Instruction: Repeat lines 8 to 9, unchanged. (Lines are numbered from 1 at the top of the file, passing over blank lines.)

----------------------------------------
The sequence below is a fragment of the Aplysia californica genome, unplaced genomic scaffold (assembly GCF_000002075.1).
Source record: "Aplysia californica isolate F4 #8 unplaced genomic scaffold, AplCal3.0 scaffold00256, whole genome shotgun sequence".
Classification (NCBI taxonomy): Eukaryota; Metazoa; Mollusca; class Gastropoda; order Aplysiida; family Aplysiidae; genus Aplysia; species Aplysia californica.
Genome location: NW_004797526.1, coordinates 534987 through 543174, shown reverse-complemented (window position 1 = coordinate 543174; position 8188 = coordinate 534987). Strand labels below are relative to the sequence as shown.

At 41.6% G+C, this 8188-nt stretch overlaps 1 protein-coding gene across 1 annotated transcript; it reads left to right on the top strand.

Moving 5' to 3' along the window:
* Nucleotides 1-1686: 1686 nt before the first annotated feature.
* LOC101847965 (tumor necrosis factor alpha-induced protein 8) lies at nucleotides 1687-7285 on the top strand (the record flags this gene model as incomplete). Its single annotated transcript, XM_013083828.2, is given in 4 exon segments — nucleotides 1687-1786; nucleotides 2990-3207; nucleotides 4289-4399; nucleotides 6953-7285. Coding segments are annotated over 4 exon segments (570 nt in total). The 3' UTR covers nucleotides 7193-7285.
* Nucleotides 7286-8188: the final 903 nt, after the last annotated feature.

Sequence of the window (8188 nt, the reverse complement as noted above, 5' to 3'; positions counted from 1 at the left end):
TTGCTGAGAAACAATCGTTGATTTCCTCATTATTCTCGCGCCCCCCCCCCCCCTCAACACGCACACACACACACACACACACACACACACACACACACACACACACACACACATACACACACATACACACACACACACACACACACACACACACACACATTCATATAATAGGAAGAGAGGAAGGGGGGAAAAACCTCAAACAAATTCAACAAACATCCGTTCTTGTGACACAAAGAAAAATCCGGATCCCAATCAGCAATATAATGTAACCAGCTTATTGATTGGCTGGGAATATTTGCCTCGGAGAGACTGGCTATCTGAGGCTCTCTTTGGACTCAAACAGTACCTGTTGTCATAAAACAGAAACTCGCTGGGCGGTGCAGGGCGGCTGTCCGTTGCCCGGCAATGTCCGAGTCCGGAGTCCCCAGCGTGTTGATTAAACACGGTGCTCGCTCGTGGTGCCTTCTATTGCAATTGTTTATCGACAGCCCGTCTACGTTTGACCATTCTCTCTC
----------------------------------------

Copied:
* LOC101847965 (tumor necrosis factor alpha-induced protein 8) lies at nucleotides 1687-7285 on the top strand (the record flags this gene model as incomplete). Its single annotated transcript, XM_013083828.2, is given in 4 exon segments — nucleotides 1687-1786; nucleotides 2990-3207; nucleotides 4289-4399; nucleotides 6953-7285. Coding segments are annotated over 4 exon segments (570 nt in total). The 3' UTR covers nucleotides 7193-7285.
* Nucleotides 7286-8188: the final 903 nt, after the last annotated feature.